By Nana Yaw Aidoo

My study of the so-called “synoptic problem” led me to an article entitled, “Why I Will Not Be Preaching the Longer Ending of Mark.” In this article, Dr. Josh Buice, the author, gave three main reasons why after a two-year expository study of Mark’s gospel account, he was going to end the series at Mark 16:8 rather than at Mark 16:20:

It has been a great encouragement to my soul to preach through this wonderful gospel account of Jesus’ life and ministry. As I’ve prepared for the ending of this series, I’ve concluded that I will be ending our series at Mark 16:8 rather than the longer ending at Mark 16:20. In the world of textual criticism, the longer ending of Mark is one of the most disputed texts in all of the Bible. Below I’ve included the three main reasons why I will not be preaching the longer ending of Mark, but we must not lose confidence in the validity and authenticity of God’s inerrant Word.[1]

This caught my attention for in the preaching that I try to do, in order to encourage non-Christians in attendance to obey the gospel, I, most often than not, end my sermons by quoting the words of the resurrected Christ in Mark 16:16: “He that believeth and is baptized shall be saved; but he that believeth not shall be damned.”

However, here is this quite learned denominational preacher, essentially telling me that all along I have been preaching something which isn’t God’s word at all. I reject his conclusion. I am certain that Mark 16:9-20 is scripture and should be preached as assuredly as any other part of Mark’s gospel account. I therefore intend to, in this article, review the reasons Dr. Buice gave for his conclusion and by so doing make a case for the longer ending of Mark.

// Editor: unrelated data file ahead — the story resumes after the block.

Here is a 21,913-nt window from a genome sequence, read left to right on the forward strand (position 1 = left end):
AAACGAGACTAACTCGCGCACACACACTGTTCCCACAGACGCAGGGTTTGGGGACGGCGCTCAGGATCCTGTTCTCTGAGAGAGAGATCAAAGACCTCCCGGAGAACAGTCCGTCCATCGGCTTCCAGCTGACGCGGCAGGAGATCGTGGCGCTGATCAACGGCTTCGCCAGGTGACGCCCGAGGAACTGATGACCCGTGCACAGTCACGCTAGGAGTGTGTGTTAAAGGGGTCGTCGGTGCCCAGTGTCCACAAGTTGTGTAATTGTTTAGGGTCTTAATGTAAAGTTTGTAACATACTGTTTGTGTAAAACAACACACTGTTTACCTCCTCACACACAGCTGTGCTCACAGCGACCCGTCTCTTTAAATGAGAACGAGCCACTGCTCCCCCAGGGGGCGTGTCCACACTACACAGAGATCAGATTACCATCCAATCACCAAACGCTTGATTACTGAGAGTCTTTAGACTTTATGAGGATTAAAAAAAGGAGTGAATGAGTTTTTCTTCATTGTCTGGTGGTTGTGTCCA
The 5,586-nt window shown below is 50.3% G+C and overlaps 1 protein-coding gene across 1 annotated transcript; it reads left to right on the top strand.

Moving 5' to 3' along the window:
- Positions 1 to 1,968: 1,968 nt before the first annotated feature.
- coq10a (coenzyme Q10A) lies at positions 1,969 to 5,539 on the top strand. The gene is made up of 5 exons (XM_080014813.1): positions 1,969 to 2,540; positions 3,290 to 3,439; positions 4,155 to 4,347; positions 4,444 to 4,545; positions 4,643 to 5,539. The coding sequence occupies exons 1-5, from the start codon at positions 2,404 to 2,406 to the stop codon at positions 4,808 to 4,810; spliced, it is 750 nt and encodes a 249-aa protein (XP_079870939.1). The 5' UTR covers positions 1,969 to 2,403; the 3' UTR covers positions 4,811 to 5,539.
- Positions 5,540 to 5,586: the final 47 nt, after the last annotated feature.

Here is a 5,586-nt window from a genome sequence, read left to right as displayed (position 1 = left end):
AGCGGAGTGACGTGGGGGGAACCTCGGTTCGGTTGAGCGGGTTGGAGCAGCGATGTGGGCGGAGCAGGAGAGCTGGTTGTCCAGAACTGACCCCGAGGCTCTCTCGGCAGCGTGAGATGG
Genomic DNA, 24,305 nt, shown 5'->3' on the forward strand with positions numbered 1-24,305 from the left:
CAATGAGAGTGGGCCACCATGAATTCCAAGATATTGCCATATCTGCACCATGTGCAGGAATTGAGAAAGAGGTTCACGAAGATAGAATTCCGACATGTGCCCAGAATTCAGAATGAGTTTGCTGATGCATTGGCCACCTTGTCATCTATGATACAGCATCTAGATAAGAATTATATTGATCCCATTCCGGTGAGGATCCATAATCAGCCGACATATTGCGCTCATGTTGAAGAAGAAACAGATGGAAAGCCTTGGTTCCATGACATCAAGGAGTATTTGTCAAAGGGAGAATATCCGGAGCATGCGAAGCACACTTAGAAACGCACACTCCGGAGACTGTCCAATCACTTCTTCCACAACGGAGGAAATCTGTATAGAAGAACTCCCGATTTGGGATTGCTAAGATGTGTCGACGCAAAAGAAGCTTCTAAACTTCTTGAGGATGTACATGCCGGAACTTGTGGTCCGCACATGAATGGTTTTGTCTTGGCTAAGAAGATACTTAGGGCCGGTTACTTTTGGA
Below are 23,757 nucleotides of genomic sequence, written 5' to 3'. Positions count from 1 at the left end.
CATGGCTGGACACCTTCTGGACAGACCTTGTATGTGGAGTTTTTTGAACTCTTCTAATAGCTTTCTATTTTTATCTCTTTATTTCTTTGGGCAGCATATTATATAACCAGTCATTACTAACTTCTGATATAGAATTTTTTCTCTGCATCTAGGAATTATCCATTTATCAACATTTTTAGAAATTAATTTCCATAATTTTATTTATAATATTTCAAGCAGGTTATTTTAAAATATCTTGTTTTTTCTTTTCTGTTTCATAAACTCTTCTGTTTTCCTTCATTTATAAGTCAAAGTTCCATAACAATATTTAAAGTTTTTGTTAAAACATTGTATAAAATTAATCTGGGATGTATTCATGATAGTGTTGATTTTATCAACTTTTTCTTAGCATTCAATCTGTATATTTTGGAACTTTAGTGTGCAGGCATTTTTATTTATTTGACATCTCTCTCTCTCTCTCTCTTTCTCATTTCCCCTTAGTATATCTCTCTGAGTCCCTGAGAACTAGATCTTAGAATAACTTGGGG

The Manuscript Argument

The first evidence Dr. Josh Buice gave for his position was the textual evidence. After a brief discussion of textual variants, he wrote:

The disputed longer ending of the Gospel of Mark does not appear in the two oldest manuscripts of the Bible – the codex Vaticanus (B) and codex Sinaiticus…Therefore, it’s not rocket science to observe that when the original manuscripts were being copied by scribes, additions to a later manuscript could easily be detected when comparing it with earlier manuscripts. If the oldest (earliest) manuscripts don’t have the longer ending, it points to a later addition by some scribe who might have considered the Mark 16:8 a strange way to end John Mark’s work.[2]

While this argument might seem compelling at first it loses its potency when one considers the facts. Take for example the codex Vaticanus. This manuscript has three columns on the page where Mark 16 appears.[3] Mark 16:8 ends in the second column with the third column left blank.[4] Now this is interesting for in no other place in the New Testament did the copyist of the codex Vaticanus leave a blank column.[5] Some might point to the three blank spaces in the Old Testament section of the manuscript in response to the afore going. However, it is evident that in the Old Testament section,

…each is clearly a side-effect of a factor in the manuscript’s production: (1) a format shift from three columns per page to two columns per page; (2) the convergence of two sections which were written by different scribes; and (3) the end of the Old Testament portion itself.[6]